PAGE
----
Photo from AshleysBrideGuide.com
One of the first questions we asked ourselves when we got engaged was how much we are going to spend for the wedding. I thought setting up a budget was quick and easy. It actually turned out to be a long process that requires a lot of research for both of us who knew so little about wedding budgets.
There are many elements in a wedding. Setting up a budget not only requires coming up with a single number, but several numbers for each element. How much of your total budget will go to food and beverage, flowers and decor, photography, entertainment, etc?
There are lot of wedding budget tools on and offline that can help. But thereâ€™s one important feature missing on most of these budget tools. They donâ€™t factor in your priorities. I learned that setting your priorities is very important in coming up with a budget breakdown. While most tools recommend allotting around 30% to 50% of the total budget to reception, our reception (including venue fee) turned out to be almost 75% of our total budget. Crazy, isnâ€™t it? Well, to us, good food and a beautiful venue that requires minimal decor (one way to save) top our priority list.
These are the steps I followed to create our wedding budget:
Best cities to find a new job
Photo from Godlike Productions
With today’s economy and the rising unemployment rate, more people are open to other options in finding a job. Relocation is probably not one of the most attractive option, but it is a good one at this point. The Bureau of Labor Statistics posted a list of the 25 best cities to find a job where unemployment rates are the lowest. Six of the 25 cities didn’t even have any change in their unemployment rates.
- Sioux City, Iowa
- Pocatello, Idaho
- Odessa, Texas
- Provo, Utah
- Salt Lake City, Utah
- Missoula, Montana
- Des Moines, Iowa
- Charlestown, West Virginia
- Great Falls, Montana
- Portsmouth, New Hampshire
- Lincoln, Nebraska
- Iowa City, Iowa
- Midland, Texas
- Lafayette, Louisiana
- Ames, Iowa
- Billings, Montana
- Casper, Wyoming
- Fargo, North Dakota
- Logan, Utah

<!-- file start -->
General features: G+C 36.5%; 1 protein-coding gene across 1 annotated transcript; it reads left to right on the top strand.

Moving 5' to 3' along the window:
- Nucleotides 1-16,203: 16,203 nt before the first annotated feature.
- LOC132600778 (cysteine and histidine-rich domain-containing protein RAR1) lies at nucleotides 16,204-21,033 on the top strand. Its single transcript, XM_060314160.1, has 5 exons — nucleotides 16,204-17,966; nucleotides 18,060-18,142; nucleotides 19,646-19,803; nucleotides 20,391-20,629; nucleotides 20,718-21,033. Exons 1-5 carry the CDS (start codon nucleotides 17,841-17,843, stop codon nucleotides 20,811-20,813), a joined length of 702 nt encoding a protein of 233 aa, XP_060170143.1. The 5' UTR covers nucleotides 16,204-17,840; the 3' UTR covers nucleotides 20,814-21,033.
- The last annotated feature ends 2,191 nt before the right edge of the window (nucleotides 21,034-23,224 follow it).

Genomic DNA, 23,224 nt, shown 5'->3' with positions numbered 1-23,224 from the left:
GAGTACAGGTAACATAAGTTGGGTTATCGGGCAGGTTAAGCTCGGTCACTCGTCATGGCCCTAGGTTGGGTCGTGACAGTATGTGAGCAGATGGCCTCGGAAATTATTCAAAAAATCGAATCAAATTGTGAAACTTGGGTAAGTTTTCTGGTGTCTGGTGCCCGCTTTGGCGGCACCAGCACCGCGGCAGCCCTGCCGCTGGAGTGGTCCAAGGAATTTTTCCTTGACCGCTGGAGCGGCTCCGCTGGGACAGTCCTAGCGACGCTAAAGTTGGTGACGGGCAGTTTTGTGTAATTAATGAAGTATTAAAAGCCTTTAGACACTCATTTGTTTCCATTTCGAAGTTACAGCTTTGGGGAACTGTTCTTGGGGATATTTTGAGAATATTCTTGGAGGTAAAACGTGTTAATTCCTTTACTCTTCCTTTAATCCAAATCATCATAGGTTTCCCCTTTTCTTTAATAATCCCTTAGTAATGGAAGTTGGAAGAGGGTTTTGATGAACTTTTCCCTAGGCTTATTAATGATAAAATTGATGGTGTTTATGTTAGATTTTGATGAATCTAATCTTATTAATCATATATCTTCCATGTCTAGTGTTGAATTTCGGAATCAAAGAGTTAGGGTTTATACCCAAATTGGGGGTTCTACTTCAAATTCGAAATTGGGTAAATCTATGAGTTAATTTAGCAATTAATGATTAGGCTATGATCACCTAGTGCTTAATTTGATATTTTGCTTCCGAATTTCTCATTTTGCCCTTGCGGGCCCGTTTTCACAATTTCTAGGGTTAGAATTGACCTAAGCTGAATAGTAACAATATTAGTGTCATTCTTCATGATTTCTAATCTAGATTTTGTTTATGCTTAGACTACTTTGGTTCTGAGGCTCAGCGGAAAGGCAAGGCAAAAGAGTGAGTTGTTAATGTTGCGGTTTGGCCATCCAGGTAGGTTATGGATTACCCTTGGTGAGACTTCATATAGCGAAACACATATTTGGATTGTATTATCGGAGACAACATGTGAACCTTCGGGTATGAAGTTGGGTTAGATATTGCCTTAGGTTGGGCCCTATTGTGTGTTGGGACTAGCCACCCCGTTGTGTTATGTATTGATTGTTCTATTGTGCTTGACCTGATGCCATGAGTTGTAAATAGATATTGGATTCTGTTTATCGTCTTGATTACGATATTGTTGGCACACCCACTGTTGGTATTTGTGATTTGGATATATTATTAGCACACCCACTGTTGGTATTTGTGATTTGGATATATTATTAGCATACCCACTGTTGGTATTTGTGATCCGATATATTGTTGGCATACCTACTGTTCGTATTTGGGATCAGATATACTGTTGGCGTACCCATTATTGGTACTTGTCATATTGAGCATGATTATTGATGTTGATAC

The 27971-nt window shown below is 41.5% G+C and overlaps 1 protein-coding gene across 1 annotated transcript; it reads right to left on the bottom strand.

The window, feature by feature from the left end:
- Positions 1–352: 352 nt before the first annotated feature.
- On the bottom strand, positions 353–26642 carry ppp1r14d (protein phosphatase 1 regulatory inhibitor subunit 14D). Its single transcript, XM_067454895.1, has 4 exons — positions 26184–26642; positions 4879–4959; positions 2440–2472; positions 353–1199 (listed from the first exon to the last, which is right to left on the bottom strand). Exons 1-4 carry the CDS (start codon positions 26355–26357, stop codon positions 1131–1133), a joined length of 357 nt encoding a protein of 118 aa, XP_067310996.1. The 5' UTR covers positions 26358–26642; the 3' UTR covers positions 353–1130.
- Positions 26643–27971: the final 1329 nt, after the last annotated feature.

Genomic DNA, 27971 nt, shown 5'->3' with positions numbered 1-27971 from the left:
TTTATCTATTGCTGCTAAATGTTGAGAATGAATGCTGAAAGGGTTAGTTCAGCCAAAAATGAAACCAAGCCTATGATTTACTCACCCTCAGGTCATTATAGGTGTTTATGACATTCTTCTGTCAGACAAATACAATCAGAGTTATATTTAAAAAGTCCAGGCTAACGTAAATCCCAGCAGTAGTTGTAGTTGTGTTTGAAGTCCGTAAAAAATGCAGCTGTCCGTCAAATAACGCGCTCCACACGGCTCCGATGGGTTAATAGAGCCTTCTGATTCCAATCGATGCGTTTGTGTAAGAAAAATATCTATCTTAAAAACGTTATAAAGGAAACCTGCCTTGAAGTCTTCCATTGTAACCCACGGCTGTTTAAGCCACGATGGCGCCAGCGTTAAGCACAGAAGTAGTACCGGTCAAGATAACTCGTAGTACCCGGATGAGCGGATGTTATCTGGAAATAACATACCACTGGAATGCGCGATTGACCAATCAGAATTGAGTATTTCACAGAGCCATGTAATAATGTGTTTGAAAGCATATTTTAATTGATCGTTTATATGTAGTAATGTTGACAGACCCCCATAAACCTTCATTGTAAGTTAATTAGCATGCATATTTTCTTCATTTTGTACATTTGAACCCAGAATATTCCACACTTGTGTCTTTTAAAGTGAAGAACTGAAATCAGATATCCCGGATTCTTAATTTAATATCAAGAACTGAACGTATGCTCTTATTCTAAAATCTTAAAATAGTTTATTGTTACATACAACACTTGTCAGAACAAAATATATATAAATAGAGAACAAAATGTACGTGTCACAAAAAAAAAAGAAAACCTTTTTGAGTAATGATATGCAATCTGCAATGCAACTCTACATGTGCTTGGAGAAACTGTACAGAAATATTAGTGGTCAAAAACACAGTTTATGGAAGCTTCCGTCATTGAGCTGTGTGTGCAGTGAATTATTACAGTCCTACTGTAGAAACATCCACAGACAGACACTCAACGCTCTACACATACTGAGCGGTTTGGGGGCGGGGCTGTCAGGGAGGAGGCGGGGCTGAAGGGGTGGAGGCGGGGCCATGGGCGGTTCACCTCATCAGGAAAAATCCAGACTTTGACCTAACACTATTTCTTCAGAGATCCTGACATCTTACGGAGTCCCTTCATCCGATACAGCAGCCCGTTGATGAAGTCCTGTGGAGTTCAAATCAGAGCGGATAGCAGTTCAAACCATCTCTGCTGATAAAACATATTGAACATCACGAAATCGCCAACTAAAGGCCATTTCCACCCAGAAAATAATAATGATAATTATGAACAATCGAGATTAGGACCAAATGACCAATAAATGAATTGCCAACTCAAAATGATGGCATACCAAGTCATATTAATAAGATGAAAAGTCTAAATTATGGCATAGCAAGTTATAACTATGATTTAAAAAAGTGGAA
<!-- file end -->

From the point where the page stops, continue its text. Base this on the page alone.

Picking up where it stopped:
- Morgantown, West Virginia
- Houma, Louisiana
- Bismarck, North Dakota
- Idaho Falls, Idaho
- Rapid City, South Dakota
- Sioux Falls, South Dakota
CNN and Savvy Sugar
Cutting down cell phone bill
Photo from GeekSugar.com
I see myself looking at my budget worksheet all the time and trying to find a way to cut down on my living expenses.Â The highest bills that I could probably lower are the heating and cell phone bills.
I still don’t have my heater on.Â I just pile on pajamas and sweaters.Â So I’m hoping to get a lower bill this year than last year.Â But am I willing to cut down on my cell phone services?
I lived more than half of my life without a cellphone and a third of my life without any type of phone!Â I also read an article stating reasons to stop using cellphones.Â So I should be fine cutting some of my cell phone services or even cutting it totally, right?Â Â Ummm I don’t think so.
I’m sorry but I love the convenience of being able to call someone anytime.Â My friends text me all the time so I need to keep my texting plan or else my bill will be much higher if I pay per use.Â My internet access is definitely a big expense and unnecessary.Â I really don’t want to take that service away, but if need be I will.Â But for now while my contract is not up,Â I have a reason toÂ keep it .
How about you?
With unemployment on the rise in the US, it is more important now to have that emergency fund handy. Unfortunately, according to an article on CNN, a third of Americans have no emergency savings. And more than half of those who do, don’t have enough in it.
So how much do you need to have in your emergency fund?
That depends on your living expenses. The article suggests that you need three to six-month worth of living expenses in the bank. At a minimum, include the items below in calculating your living expenses:
- Property tax
- Utilities (i.e. electricity, heating, water, cable, phone, internet)
- Insurance premiums (add $400-$1000 for health insurance when health insurance is lost on unemployment)
- Car expenses (gas and loan payments) or commuting expenses
- Discretionary spending (for extra expenditures such as shopping and dining)
Click here to read the full article that includes steps to building an emergency fund.
As soon as I read the article, I rushed to my computer to check my budget worksheet and calculated 6-month worth of living expenses. I let out a sigh of relief when I found out that I have more than enough in my savings to cover me for 6 months.
Tax-free holidays for 2008
Before school starts, several states suspend sales tax for a few days on certain items like school supplies and clothing.
Below are the states offering tax-free holidays. Click here for details on the products the states are waiving sales tax on.Â I’m sorry this post is late for other states.
||July 31-Aug. 3
||Nov. 21-Dec. 2
*State tax only. Local taxes may or may not be waived, depending on location.
Click here to see a complete list of tax-free holidays.
Tax rebate arriving early
The IRS is sending out the tax rebates as early as April 28.Â See below for schedule.
|Last 2 Digits of SSN
||Check Deposited By
|Last 2 Digits of SSN
||Check Will Be Sent By
(source: Savvy Sugar)